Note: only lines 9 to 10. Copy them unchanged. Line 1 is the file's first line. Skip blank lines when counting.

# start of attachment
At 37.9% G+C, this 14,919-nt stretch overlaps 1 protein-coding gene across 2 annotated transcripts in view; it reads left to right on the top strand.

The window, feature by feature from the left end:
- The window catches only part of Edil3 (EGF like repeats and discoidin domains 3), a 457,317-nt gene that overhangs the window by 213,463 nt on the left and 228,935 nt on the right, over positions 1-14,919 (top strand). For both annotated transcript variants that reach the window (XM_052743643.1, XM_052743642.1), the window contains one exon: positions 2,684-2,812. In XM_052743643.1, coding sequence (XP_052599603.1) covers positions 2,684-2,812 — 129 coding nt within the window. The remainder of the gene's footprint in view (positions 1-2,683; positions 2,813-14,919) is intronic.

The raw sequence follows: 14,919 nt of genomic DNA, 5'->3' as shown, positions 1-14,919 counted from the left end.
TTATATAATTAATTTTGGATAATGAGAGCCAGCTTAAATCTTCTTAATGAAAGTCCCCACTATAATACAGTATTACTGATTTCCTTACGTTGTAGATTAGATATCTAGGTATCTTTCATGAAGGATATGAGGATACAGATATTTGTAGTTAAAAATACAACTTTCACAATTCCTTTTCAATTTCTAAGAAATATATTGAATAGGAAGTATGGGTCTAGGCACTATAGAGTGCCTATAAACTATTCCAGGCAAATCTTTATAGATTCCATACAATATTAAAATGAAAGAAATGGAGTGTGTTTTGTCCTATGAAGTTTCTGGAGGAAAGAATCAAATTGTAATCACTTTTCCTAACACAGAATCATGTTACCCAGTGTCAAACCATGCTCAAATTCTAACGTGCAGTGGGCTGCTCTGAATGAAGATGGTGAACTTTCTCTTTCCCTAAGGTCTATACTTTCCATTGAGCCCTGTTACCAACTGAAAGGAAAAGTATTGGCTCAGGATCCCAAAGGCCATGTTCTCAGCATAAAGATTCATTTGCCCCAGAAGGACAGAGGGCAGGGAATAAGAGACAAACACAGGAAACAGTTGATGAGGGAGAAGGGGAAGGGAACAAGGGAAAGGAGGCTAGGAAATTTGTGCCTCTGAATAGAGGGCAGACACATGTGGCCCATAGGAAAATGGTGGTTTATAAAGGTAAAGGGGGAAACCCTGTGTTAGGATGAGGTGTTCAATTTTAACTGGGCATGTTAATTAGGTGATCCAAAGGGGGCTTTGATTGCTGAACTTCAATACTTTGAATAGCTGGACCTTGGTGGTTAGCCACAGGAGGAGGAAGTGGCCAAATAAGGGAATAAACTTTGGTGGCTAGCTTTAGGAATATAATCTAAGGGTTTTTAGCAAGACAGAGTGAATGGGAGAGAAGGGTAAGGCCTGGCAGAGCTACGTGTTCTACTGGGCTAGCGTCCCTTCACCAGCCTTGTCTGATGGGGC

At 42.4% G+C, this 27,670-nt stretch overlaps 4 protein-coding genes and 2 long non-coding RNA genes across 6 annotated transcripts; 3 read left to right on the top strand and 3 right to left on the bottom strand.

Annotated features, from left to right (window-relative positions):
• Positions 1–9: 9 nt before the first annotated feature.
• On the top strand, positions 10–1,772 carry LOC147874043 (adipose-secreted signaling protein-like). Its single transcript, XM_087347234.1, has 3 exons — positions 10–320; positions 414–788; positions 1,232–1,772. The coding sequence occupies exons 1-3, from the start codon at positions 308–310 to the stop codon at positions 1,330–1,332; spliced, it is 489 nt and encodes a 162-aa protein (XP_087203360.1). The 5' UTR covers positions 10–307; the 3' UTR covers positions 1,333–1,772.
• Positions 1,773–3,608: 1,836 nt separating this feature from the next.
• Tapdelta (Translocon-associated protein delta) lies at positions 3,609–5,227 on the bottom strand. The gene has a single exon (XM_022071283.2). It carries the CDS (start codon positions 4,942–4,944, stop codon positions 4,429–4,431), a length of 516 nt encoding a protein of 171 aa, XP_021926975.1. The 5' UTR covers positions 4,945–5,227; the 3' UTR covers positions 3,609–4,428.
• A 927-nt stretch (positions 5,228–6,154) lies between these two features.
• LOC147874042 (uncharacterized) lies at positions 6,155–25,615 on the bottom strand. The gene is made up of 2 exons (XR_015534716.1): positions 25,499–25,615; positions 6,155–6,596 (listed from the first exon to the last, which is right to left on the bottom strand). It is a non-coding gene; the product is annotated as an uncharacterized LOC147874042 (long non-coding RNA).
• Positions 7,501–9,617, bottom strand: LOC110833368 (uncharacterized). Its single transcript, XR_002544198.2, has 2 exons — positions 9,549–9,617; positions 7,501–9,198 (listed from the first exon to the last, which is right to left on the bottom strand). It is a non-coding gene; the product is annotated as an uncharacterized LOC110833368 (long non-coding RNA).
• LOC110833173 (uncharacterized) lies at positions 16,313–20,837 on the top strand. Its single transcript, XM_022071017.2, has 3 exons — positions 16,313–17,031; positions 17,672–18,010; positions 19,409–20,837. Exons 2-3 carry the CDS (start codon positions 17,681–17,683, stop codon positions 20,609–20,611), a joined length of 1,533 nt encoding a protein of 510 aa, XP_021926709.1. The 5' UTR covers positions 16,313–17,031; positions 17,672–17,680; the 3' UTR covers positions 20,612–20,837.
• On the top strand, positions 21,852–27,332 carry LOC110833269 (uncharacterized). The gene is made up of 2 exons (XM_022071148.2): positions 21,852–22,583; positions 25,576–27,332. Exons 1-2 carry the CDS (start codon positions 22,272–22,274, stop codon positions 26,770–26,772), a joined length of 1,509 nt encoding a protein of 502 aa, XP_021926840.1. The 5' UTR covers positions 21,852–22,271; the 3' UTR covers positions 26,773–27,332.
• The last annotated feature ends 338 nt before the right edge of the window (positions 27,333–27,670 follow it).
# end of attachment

• On the top strand, positions 10–1,772 carry LOC147874043 (adipose-secreted signaling protein-like). Its single transcript, XM_087347234.1, has 3 exons — positions 10–320; positions 414–788; positions 1,232–1,772. The coding sequence occupies exons 1-3, from the start codon at positions 308–310 to the stop codon at positions 1,330–1,332; spliced, it is 489 nt and encodes a 162-aa protein (XP_087203360.1). The 5' UTR covers positions 10–307; the 3' UTR covers positions 1,333–1,772.
• Positions 1,773–3,608: 1,836 nt separating this feature from the next.